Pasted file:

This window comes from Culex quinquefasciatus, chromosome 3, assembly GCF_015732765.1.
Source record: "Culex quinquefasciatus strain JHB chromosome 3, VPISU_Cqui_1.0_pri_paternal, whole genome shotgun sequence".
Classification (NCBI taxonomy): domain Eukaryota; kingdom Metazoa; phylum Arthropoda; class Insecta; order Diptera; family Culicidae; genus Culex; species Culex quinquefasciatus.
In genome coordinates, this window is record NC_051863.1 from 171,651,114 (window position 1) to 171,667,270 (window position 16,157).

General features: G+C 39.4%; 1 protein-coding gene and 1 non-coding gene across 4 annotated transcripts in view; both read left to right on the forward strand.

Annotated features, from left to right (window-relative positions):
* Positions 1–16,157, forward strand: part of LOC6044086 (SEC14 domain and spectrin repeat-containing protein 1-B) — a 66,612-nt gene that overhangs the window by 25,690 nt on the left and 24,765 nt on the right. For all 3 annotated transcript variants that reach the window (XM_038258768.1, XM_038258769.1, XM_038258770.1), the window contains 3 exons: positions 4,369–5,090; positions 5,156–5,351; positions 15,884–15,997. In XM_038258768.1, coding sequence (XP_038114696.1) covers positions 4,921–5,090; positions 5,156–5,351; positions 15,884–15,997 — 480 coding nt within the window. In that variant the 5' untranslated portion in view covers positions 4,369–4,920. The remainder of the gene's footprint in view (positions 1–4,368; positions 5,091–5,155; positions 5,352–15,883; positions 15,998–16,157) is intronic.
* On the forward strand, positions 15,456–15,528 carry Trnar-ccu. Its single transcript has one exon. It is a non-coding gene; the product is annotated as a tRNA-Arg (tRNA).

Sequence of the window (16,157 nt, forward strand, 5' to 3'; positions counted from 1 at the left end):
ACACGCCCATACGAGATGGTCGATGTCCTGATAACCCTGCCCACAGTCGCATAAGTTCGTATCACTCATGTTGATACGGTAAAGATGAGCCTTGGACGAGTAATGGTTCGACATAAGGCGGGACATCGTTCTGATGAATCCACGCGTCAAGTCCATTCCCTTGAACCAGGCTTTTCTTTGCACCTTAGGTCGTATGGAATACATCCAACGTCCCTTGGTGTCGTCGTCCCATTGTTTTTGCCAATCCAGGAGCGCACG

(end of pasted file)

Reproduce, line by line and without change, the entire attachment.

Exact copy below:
This window comes from Culex quinquefasciatus, chromosome 3, assembly GCF_015732765.1.
Source record: "Culex quinquefasciatus strain JHB chromosome 3, VPISU_Cqui_1.0_pri_paternal, whole genome shotgun sequence".
Classification (NCBI taxonomy): domain Eukaryota; kingdom Metazoa; phylum Arthropoda; class Insecta; order Diptera; family Culicidae; genus Culex; species Culex quinquefasciatus.
In genome coordinates, this window is record NC_051863.1 from 171,651,114 (window position 1) to 171,667,270 (window position 16,157).

General features: G+C 39.4%; 1 protein-coding gene and 1 non-coding gene across 4 annotated transcripts in view; both read left to right on the forward strand.

Annotated features, from left to right (window-relative positions):
* Positions 1–16,157, forward strand: part of LOC6044086 (SEC14 domain and spectrin repeat-containing protein 1-B) — a 66,612-nt gene that overhangs the window by 25,690 nt on the left and 24,765 nt on the right. For all 3 annotated transcript variants that reach the window (XM_038258768.1, XM_038258769.1, XM_038258770.1), the window contains 3 exons: positions 4,369–5,090; positions 5,156–5,351; positions 15,884–15,997. In XM_038258768.1, coding sequence (XP_038114696.1) covers positions 4,921–5,090; positions 5,156–5,351; positions 15,884–15,997 — 480 coding nt within the window. In that variant the 5' untranslated portion in view covers positions 4,369–4,920. The remainder of the gene's footprint in view (positions 1–4,368; positions 5,091–5,155; positions 5,352–15,883; positions 15,998–16,157) is intronic.
* On the forward strand, positions 15,456–15,528 carry Trnar-ccu. Its single transcript has one exon. It is a non-coding gene; the product is annotated as a tRNA-Arg (tRNA).

Sequence of the window (16,157 nt, forward strand, 5' to 3'; positions counted from 1 at the left end):
ACACGCCCATACGAGATGGTCGATGTCCTGATAACCCTGCCCACAGTCGCATAAGTTCGTATCACTCATGTTGATACGGTAAAGATGAGCCTTGGACGAGTAATGGTTCGACATAAGGCGGGACATCGTTCTGATGAATCCACGCGTCAAGTCCATTCCCTTGAACCAGGCTTTTCTTTGCACCTTAGGTCGTATGGAATACATCCAACGTCCCTTGGTGTCGTCGTCCCATTGTTTTTGCCAATCCAGGAGCGCACG